One thing that bothers me a bit is that it is hard to tell how decentralized these technologies really are. Especially when you go into direction where commodity hardware becomes useless and you need specialty equipment to do meaningful mining, there's a risk that the power falls into few hands.
This is probably not an issue for bitcoin, where the incentive to cheat would be to just gain monetary profits. In some other blockchains, serving different purposes things might be different. Governments with their deep pockets might be interested in building up capacity to be able to perform covert ops.
You can short Bitcoin, Ethereum and many other cryptocurrencies on a number of exchanges right now.
The network hashrate is 5 million TH/s and, believe it or not, there aren't a million of these ~$500 devices you mention up for sale. You would have to produce them yourself, with fierce competition.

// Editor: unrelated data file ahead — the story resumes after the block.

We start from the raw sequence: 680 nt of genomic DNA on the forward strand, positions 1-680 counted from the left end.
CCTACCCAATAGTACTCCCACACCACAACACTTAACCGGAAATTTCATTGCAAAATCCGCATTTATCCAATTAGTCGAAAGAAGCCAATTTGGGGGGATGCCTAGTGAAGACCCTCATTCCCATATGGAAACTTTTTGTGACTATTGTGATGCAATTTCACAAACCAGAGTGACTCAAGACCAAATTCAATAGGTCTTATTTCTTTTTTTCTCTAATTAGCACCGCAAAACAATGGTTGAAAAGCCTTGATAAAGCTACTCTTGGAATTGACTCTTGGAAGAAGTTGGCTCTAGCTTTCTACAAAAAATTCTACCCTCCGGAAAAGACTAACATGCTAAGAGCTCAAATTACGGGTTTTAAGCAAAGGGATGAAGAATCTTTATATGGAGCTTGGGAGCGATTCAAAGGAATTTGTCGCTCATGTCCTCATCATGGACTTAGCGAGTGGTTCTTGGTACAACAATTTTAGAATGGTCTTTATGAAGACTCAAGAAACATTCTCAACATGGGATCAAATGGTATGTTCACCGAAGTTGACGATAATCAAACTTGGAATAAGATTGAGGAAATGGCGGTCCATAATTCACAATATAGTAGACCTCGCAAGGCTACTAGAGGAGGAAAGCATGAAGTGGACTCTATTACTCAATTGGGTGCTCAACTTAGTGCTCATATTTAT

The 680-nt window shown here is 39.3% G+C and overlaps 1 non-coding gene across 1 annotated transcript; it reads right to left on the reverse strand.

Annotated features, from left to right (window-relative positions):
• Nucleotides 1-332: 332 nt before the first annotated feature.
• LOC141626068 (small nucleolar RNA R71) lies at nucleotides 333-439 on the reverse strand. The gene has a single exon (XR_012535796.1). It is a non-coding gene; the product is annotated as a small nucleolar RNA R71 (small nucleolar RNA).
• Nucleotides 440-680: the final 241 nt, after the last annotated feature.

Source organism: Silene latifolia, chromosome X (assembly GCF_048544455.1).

Many have looked at the numbers and thought "I can do that", and when their mining product finally ships, the difficulty has increased by a factor of 10x. Leaving them with 5% network hashrate instead of 50%, because it turned out they weren't the only ones thinking "I can do that".
You could own your data.
There would be competition to provide the best ui. The best experience.
Anti-features wouldn't exist.
One company wouldn't control how a billion people communicate with each other.
Your grandmother would have to run her own node!
Your bandwidth at home would determine if your profile was reachable. If something you post goes viral, just imagine the fun your family will have as their available bandwidth
slows to almost nothing!
There might be competition on providing a nice "experience" but you would either pay for it, have it be ad-supported or it'd turn in to a Linux-desktop shitshow.